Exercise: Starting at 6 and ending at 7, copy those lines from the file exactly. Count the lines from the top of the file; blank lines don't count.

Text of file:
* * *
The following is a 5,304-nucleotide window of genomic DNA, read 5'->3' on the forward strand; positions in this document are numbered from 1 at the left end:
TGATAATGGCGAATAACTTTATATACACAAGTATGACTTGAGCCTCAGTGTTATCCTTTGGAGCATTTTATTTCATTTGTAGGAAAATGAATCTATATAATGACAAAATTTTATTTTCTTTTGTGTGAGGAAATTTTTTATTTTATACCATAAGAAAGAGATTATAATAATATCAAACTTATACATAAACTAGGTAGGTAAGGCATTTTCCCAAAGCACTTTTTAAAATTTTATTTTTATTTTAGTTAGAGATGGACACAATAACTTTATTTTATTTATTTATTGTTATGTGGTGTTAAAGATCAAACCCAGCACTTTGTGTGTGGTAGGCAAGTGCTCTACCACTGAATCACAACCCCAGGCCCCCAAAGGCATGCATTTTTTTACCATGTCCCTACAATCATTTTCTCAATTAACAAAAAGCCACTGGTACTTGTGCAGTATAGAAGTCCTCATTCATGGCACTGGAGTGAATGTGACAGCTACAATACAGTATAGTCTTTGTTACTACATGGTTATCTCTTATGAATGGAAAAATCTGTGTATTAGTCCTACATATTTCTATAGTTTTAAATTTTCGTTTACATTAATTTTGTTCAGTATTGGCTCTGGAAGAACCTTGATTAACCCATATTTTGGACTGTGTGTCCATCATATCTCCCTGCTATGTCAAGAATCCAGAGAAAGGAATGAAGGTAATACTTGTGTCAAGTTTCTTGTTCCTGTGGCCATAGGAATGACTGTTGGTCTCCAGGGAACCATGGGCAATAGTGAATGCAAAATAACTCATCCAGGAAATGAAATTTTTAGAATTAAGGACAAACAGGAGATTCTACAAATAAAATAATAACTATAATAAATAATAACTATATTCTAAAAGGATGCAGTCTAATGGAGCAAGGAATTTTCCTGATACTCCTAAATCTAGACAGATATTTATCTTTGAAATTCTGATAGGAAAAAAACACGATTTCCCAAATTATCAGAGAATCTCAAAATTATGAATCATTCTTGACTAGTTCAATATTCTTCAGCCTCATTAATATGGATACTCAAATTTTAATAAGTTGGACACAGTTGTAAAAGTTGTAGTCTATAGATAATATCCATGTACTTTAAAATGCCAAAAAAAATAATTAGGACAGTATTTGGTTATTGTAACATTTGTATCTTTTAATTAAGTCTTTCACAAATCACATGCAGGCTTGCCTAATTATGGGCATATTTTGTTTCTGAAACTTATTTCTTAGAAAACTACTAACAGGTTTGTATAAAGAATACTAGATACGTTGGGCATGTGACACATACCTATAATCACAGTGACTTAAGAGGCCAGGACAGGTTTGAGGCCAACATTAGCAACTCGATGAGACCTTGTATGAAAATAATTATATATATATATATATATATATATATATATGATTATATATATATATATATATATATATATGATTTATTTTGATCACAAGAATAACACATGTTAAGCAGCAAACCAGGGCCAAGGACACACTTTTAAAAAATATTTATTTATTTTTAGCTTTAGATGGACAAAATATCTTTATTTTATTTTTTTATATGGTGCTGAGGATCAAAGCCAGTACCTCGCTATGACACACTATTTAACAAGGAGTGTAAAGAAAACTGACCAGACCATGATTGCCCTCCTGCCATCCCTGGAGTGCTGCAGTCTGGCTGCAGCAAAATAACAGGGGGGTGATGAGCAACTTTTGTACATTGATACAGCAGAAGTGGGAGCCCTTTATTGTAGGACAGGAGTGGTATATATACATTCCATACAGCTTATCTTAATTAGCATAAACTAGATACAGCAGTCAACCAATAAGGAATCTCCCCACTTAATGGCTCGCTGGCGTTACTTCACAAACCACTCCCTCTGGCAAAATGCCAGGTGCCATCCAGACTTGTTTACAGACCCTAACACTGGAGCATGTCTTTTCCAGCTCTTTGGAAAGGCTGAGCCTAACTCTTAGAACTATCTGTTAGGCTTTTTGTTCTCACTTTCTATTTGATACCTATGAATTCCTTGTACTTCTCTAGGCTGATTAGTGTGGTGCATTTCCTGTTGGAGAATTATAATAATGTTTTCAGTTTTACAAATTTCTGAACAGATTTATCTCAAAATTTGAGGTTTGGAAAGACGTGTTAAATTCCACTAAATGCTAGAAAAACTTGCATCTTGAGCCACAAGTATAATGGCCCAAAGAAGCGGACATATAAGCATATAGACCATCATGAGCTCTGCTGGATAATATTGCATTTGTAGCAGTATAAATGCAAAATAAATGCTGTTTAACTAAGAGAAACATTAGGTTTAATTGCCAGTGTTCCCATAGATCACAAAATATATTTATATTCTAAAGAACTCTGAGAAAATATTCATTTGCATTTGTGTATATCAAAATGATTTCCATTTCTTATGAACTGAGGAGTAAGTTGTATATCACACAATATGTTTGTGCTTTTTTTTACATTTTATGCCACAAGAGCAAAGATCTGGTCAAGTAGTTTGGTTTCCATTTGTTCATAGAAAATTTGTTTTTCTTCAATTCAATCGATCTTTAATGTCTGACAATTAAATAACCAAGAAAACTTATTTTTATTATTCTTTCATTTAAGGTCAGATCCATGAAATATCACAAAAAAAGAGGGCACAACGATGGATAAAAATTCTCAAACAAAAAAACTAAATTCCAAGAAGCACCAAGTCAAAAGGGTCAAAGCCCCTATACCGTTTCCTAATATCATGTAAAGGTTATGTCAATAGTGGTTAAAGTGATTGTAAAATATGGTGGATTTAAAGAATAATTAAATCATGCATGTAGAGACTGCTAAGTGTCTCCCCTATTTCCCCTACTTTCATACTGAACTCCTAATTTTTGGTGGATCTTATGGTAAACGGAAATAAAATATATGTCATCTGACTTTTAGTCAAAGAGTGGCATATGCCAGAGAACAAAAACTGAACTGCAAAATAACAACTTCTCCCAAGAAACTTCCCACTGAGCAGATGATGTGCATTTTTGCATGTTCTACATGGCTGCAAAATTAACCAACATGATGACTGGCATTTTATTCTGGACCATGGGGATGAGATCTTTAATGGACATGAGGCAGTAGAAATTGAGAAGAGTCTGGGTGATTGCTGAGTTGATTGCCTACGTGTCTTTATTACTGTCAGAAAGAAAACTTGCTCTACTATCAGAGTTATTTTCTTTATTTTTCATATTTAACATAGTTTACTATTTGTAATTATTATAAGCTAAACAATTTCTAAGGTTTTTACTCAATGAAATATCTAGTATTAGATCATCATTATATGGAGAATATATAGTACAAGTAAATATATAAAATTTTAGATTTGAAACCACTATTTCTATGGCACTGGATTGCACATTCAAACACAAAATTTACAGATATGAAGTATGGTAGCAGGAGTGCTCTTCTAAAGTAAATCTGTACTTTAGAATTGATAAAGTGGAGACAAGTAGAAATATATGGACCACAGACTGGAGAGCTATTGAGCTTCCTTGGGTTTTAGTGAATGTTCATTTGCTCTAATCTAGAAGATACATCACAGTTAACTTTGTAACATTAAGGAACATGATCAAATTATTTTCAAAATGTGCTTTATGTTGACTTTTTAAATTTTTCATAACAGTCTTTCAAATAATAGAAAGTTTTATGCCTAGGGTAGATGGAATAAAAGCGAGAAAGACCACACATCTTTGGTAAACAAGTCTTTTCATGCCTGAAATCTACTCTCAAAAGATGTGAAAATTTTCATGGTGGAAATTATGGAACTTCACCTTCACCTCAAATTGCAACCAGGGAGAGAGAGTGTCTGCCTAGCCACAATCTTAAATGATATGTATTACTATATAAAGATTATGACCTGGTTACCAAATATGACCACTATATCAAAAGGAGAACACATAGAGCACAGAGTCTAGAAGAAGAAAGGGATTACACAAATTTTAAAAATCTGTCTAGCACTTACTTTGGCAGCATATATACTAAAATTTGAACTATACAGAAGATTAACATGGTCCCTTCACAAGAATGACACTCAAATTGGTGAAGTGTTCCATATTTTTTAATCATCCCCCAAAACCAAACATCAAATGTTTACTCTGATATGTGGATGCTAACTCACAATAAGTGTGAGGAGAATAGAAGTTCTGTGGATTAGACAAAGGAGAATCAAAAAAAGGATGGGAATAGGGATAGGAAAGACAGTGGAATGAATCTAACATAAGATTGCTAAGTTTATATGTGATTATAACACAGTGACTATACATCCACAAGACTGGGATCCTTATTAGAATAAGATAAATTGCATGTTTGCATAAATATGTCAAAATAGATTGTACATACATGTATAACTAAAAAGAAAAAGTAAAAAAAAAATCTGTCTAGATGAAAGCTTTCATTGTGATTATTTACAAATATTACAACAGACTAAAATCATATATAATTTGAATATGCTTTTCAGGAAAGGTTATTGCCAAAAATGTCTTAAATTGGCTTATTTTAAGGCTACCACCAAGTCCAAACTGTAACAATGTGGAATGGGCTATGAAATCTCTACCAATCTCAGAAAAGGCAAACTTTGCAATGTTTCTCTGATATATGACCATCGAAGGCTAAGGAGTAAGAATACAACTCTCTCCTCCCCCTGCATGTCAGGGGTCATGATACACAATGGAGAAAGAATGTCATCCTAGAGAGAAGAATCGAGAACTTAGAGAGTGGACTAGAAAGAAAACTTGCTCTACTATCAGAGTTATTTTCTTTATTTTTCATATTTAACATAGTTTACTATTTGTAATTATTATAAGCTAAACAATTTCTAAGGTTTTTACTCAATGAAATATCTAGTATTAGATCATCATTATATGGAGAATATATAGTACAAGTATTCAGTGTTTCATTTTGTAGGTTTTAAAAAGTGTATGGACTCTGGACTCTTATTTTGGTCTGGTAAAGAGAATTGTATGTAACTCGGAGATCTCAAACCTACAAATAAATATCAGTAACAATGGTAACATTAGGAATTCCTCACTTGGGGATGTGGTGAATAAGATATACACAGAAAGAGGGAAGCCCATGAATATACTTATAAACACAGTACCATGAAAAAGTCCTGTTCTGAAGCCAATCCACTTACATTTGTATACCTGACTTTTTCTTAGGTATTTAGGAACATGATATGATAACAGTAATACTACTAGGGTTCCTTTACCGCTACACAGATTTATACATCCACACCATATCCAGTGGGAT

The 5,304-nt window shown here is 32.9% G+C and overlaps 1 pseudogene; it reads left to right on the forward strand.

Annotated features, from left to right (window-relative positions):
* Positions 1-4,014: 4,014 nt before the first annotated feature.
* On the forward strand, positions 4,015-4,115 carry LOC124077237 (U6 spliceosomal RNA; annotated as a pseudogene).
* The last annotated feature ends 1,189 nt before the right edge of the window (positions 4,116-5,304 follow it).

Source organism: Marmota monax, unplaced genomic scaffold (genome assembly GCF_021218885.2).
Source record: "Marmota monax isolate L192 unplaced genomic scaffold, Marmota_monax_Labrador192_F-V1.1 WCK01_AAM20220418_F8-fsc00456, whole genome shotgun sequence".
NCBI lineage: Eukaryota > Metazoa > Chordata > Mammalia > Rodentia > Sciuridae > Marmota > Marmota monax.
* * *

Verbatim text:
* On the forward strand, positions 4,015-4,115 carry LOC124077237 (U6 spliceosomal RNA; annotated as a pseudogene).
* The last annotated feature ends 1,189 nt before the right edge of the window (positions 4,116-5,304 follow it).